Finding a Gym That's Right for You
Here are 10 questions to ask before joining a fitness center.
By Barbara Russi Sarnatoro
Reviewed by Louise Chang, MD
It seems there's a fitness center on just about every corner now, be it a YMCA, a Pilates studio, or a quickie workout franchise.
But before you spend your hard-earned money on a membership, how can you figure out which one is right for you? How can you make sure it will provide what you need, and that you'll enjoy it enough to keep going back?
Finding an exercise facility that fits your needs doesn't have to be time-consuming or intimidating, experts say. All it really takes is knowing what you're looking for and asking the right questions.
What questions should you be asking? Three fitness experts gave WebMD 10 things to consider before joining a fitness facility.
1. What Do You Want from Your Workout?
This is the starting point. Decide what you want from exercise, and what type of exercise you want to do. Do you love to swim? Or is yoga your true calling? Will you be happy running or walking on a treadmill? Or do you need the latest cardiovascular machines to help keep you motivated? Do you want to improve cardiovascular endurance, build strength, enhance flexibility -- or just make it through a workout without getting bored?
If you choose an activity you like, says certified personal trainer and fitness nutritionist Lynn VanDyke, you're more likely to stay with it.
If variety is your thing, you need a gym with plenty of machines and lots of classes. If you just need to get in and out and sweat for 40 minutes, don't pay for all the extra classes and amenities you won't be using, advises VanDyke, who trains in Chester County, Pa.
If Pilates or yoga is what moves you, you might want to join a studio rather than taking classes at a health club, says Pilates instructor Tracey Mallett.
''A studio is generally a better setting to do that kind of exercise,'' says Mallett, who owns ATP Specific Training, a Pilates and physical therapy studio in South Pasadena and also teaches at a local YMCA.
That's because a studio is quieter and smaller, and instructors tend to be specialists who can offer more personal attention to clients, she says.
2. How Convenient Is the Facility?
Location is a major consideration, says Cedric X. Bryant, PhD, chief exercise officer for the American Council on Exercise (ACE).
''Think about the proximity of the facility to where you live or work,'' he says. ''The No. 1 reason people don't stick with (exercise) is lack of time. If it's not close to either where you live or work, it's more of a challenge to get there regularly.''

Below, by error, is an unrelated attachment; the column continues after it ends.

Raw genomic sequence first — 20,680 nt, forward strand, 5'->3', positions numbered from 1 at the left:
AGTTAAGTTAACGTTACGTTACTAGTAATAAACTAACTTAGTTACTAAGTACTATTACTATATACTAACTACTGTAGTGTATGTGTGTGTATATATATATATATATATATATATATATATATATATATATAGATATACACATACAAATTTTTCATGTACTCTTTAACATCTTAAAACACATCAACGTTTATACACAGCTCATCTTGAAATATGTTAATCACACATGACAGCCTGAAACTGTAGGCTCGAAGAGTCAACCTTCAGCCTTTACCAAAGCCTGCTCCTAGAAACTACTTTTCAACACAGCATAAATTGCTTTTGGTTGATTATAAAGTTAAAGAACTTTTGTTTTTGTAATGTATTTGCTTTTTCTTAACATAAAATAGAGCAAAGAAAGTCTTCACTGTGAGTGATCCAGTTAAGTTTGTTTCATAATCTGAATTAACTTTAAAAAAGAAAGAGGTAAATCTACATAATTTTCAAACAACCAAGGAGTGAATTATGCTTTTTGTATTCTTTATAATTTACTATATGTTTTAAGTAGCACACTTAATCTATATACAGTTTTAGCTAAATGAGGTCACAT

Decide when you're going to work out most of the time, he says. If it's in the morning or on weekends, a facility close to home may be best. If you want to fit your workout in during lunch or after work, choose a gym close to work.
''Any place more than 3 to 5 miles away from home or work, and you're more likely to make excuses not to go,'' says VanDyke, who used to manage a fitness facility.
Mallett, a mom of two preschoolers, enjoys a rare luxury living in Los Angeles. Her studio is four-tenths of a mile from her home. The YMCA where she teaches is around the corner.
''Less than four miles away is probably the best gym in town, but I choose to go to the little Y on the corner by my building,'' she says. ''If it's not close by, I'm not going to go. I don't have the time with two small kids.''
If someone in the fitness industry doesn't want to go 4 miles to work out, imagine how onerous this could get for the recreational exerciser!
3. What Kind of Credentials Does the Staff Have?
People often forget how important it is to have qualified staff there to guide them on proper alignment on a machine, or proper form in a class, say our experts.
''Interview members of the staff and a few of the trainers,'' says VanDyke. ''Ask [trainers] how they're certified, and do research on it yourself if you're not familiar with the credentials they tout.''
Though many clubs pride themselves on the quality and education of their staff, there are others who are less conscientious about certification, Bryant says.
You cannot afford to be that way, the experts say. You don't want to get injured doing something you shouldn't be doing, or are doing incorrectly.
4. What Are the Facility's Emergency Procedures?
Not only should the staff know how to coach you through the equipment, they should know how to handle a medical crisis, should one arise.
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